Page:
ED's Corner: Looking for Light in the Darkness

For many Americans, Memorial Day weekend was a necessary break to welcome summer with their loved ones. But for hundreds of families in America, last week was unspeakably tragic.

According to the Gun Violence Archive, 156 people in America were killed by guns between Friday evening and Tuesday morning. The devastating weekend closed out a horrific month that included mass shootings at a grocery store in Buffalo; an elementary school in Uvalde, Texas; and in downtown Charleston, South Carolina.

Gun violence touches our community every day, particularly in underserved areas where resources are scarce. Young people are increasingly turning to violence, driven by survival instincts, boredom, or sheer youthful ignorance. As we wrote about on our blog earlier this week, gun violence nearly cost Jahlil Wormley his life shortly before he joined the Solar Works DC program.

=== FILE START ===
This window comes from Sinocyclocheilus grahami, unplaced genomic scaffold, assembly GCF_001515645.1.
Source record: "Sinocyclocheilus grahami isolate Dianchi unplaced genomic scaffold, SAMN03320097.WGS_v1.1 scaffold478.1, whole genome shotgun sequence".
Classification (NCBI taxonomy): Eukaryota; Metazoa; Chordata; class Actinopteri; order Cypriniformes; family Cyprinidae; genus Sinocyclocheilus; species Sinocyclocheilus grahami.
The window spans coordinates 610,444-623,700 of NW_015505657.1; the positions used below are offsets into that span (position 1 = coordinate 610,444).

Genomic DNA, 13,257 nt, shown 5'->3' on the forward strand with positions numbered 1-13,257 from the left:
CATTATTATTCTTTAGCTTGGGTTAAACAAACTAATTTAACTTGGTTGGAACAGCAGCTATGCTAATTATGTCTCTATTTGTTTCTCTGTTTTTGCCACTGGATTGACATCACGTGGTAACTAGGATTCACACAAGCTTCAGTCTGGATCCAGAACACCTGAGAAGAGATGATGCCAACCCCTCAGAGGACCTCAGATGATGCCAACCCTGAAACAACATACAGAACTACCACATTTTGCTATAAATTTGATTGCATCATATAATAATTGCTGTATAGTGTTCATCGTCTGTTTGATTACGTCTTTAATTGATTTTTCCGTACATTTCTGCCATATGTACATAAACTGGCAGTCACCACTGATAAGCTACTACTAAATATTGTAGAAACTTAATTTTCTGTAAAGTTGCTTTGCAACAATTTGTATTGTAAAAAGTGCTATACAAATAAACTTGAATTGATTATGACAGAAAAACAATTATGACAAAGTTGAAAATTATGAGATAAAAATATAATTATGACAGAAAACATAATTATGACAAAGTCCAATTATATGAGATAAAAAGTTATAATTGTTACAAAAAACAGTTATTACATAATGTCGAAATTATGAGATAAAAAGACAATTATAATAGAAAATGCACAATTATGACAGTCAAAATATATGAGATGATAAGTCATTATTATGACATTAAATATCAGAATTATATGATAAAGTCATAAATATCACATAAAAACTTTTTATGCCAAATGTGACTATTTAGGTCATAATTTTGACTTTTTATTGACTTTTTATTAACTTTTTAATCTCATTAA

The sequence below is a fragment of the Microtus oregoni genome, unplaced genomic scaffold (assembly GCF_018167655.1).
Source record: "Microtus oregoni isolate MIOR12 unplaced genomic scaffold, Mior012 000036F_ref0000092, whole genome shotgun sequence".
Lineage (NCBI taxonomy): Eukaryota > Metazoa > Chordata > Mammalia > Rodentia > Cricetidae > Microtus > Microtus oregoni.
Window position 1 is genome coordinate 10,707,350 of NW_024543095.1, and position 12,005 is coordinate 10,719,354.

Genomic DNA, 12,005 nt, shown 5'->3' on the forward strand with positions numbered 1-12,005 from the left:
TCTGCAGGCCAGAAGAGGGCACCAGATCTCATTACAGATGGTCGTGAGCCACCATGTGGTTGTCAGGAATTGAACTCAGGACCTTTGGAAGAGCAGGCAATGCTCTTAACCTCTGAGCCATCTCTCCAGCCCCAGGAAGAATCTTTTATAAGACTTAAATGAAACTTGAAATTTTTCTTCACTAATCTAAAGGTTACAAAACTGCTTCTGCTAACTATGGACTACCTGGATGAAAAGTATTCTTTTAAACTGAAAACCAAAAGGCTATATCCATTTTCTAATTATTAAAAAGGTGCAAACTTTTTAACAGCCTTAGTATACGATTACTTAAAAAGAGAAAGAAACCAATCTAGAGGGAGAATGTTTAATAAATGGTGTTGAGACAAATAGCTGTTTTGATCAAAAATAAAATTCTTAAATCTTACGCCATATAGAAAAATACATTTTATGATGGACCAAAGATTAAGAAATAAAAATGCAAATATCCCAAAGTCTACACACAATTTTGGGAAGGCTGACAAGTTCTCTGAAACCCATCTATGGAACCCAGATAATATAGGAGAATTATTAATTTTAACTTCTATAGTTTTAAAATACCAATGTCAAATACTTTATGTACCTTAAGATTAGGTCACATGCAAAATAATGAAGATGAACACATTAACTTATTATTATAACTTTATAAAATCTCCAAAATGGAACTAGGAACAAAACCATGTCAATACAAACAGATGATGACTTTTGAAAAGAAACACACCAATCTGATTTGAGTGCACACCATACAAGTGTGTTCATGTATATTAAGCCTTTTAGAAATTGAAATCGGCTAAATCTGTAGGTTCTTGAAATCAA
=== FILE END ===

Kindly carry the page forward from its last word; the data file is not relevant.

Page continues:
There are no quick fixes for this lethal epidemic, but more effective gun control and further investments in mental health would be a great place to start. (There’s no reason to invest in one and not the other.)

In our community, we must also work to provide opportunities for young people that steer them away from guns and out of violent situations.

We regularly see how Solar Works DC helps individuals better their lives and their careers by gaining solar jobs. Over the years we have expanded the program to provide case management services. These measures support trainees’ mental health, help them out of adverse situations (like homelessness), and connect them with resources that can benefit them and their families.

Last week’s darkness affected me deeply. I ache for those that lost children, parents, grandparents, and close friends to absolutely senseless violence.

Yet stories like Jahlil’s remind me that the work we do makes a difference—that when we all pull together to help others, we do make our world a little bit better. I’m excited to see Jahlil’s career flourish. And I can’t help but think of what future trainees will do with their opportunity.

Thanks for all that you do for us, and the communities we serve.

Warmest Regards,

Elijah Perry
Executive Director, GRID Alternatives Mid-Atlantic

Elijah Perry